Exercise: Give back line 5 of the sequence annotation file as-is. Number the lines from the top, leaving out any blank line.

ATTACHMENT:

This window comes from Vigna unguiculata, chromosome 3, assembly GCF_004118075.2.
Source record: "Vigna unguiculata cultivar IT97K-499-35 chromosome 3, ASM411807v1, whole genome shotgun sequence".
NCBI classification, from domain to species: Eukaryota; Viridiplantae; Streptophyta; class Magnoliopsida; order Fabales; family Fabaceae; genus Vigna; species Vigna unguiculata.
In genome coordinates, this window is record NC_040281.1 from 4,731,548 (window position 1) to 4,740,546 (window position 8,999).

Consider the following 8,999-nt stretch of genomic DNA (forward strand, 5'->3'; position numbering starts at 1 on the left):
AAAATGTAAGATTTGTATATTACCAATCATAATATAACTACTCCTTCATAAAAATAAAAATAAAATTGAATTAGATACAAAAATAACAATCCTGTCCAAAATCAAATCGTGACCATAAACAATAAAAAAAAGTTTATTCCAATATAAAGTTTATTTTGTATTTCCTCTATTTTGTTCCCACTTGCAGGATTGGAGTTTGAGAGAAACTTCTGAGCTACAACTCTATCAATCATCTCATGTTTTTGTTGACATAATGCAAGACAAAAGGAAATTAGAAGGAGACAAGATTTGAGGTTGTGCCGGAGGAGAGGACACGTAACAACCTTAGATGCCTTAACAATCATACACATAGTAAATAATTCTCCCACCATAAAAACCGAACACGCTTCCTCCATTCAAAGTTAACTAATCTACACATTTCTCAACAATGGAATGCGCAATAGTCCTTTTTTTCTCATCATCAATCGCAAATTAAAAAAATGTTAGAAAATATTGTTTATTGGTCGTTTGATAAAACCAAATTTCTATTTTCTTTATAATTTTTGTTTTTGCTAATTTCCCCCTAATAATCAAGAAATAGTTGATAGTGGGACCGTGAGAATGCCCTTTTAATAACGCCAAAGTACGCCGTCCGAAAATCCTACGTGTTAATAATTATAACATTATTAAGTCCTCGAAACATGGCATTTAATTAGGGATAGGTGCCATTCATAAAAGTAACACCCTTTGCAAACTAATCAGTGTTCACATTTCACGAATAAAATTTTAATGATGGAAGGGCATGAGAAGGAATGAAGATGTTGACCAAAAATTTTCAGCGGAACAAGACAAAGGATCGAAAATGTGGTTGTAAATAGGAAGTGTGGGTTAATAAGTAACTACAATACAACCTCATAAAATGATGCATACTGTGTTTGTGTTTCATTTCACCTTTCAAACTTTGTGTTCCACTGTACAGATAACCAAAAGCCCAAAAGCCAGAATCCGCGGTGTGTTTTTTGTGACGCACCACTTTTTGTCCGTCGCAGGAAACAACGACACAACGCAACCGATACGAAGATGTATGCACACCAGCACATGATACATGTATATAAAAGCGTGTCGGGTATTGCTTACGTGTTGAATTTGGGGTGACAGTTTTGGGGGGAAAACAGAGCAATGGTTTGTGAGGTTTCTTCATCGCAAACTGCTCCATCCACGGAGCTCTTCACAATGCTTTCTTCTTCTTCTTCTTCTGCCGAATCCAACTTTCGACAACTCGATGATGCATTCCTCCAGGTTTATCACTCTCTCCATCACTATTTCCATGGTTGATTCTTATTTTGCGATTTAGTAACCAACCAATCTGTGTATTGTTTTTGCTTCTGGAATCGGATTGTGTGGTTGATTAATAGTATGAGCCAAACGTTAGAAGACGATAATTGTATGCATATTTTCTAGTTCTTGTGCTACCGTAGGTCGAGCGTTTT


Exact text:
Consider the following 8,999-nt stretch of genomic DNA (forward strand, 5'->3'; position numbering starts at 1 on the left):